In the recent judgment of Gray and others v G-T-P Group Limited, the High Court considered whether a charge fell within the scope of the Financial Collateral (No.2) Regulations 2003 (“the Regulations”) and would not therefore be void against a liquidator, despite not being registered with the Registrar of Companies.

G-T-P provided store card services to customers of F2G, a flooring retailer, and F2G’s customers paid certain sums into a bank account. A declaration of trust between G-T-P as trustee and F2G as beneficiary set out the terms upon which the bank account would be operated. In particular, it provided that in certain specified circumstances, including the insolvency of F2G, G-T-P would have the right to set off any sums owing to it from the credit balance in the account.

F2G became insolvent and its liquidator sought confirmation from the court that the declaration of trust was void against the liquidator as it had not been registered. The court considered the nature of the charge that had been created in this case. It determined that F2G were free to access the account in the ordinary course of business without G-T-P’s consent and that G-T-P had no right to prevent F2G exhausting and emptying the account until there was an event of default (in this case F2G’s insolvency). This was therefore a floating charge.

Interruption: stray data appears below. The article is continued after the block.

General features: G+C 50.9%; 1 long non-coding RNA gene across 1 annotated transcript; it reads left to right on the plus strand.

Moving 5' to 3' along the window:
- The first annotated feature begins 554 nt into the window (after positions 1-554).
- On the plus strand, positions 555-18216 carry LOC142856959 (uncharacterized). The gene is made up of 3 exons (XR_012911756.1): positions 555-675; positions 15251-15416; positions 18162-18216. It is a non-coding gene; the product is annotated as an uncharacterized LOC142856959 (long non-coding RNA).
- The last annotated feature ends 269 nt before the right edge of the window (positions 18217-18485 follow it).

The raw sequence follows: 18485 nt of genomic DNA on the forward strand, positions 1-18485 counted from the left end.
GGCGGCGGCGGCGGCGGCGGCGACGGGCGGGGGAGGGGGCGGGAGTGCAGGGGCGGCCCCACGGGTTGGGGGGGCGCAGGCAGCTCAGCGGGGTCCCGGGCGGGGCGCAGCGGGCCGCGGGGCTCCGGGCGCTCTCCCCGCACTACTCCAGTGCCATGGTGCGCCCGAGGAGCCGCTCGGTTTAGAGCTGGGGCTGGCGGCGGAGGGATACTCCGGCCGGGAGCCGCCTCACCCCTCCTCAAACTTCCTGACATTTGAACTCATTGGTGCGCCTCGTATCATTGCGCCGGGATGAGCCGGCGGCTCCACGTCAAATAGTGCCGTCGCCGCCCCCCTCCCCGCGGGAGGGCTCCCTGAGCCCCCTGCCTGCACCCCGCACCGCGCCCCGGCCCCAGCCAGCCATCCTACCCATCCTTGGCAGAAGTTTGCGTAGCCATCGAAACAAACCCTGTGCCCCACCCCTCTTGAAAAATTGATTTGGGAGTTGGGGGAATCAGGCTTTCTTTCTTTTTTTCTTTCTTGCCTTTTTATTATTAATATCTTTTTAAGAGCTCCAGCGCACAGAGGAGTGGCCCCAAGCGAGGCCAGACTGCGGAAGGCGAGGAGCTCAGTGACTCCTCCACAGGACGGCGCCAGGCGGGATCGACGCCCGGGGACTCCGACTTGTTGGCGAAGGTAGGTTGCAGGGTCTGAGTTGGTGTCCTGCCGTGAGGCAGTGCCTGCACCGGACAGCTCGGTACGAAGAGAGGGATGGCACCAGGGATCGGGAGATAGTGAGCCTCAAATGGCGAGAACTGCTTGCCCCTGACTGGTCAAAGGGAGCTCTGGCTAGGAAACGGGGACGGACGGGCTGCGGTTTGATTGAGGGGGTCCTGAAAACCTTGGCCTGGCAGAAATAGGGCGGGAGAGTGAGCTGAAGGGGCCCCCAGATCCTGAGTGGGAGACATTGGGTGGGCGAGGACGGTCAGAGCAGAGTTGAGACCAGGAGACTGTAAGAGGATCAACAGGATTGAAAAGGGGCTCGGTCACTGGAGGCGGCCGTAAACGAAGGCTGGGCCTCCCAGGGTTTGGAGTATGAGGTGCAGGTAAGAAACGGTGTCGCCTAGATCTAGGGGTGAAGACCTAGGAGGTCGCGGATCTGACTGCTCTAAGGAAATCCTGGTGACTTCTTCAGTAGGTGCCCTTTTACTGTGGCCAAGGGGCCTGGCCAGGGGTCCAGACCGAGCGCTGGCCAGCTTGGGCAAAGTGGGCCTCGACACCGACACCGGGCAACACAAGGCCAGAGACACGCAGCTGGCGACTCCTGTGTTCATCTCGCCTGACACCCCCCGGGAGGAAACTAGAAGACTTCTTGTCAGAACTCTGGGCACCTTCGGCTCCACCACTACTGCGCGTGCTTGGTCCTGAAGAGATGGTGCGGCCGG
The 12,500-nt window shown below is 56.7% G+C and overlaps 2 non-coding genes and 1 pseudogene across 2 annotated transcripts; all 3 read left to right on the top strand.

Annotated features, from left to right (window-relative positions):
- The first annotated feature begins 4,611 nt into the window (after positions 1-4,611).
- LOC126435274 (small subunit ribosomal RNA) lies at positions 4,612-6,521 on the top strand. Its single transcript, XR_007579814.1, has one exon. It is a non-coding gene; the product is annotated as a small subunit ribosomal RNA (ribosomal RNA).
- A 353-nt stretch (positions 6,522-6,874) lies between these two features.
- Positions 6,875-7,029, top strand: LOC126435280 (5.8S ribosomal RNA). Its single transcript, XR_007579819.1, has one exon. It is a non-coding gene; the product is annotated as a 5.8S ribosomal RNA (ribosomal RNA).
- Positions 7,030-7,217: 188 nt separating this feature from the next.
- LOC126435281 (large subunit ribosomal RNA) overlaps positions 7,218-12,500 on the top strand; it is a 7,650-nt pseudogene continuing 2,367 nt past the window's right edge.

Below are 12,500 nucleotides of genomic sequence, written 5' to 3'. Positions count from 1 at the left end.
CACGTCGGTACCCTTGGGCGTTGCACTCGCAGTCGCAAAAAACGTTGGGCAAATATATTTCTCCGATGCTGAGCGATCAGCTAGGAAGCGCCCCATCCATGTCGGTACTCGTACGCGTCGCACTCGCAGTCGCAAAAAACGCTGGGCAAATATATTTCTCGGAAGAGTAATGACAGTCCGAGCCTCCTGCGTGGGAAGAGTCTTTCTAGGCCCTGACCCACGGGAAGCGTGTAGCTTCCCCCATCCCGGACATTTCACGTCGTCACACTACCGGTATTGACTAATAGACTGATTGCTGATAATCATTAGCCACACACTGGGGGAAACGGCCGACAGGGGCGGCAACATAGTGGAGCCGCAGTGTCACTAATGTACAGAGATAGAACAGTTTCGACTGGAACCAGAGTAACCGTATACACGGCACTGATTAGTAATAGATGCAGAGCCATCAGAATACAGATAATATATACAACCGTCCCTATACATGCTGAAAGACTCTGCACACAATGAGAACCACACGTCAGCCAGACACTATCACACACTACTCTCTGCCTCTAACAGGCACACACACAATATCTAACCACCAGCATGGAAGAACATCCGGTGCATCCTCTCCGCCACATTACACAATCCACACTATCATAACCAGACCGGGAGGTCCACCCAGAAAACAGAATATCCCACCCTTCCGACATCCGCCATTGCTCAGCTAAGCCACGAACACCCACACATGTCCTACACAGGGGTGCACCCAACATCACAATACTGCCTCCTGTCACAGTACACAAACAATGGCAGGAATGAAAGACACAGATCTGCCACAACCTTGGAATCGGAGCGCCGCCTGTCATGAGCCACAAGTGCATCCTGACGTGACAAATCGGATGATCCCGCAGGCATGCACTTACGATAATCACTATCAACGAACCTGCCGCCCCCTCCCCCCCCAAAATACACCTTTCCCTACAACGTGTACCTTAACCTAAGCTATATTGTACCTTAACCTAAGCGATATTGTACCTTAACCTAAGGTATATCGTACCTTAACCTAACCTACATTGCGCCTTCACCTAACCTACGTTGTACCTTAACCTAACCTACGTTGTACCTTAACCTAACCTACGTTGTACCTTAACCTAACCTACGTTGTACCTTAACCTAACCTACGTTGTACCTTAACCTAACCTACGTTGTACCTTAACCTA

The court went on to consider whether the floating charge came within the ambit of the Regulations. These will only apply to security where sufficient possession or control of the underlying collateral has been transferred to the collateral taker. In this case, the court held that G-T-P did not have possession, nor did it have enough control, as F2G was free to deal with the account as it saw fit prior to crystallisation.

Since, under English Law, a floating charge is characterised by the freedom of the collateral giver to deal with the charged property, this case appears to indicate that a floating charge will rarely, if ever, come within the scope of the Regulations.

On 13 August 2010 HM Treasury published a consultation on the implementation of directives relating to settlement finality and financial collateral arrangements. Amongst other matters, the consultation seeks views on whether changes are required to bring certain floating charges within the scope of the Regulations.

It is clear that, unless and until the necessary legislative changes are implemented, it remains essential for any collateral taker to register any charge that might be characterised as a floating charge.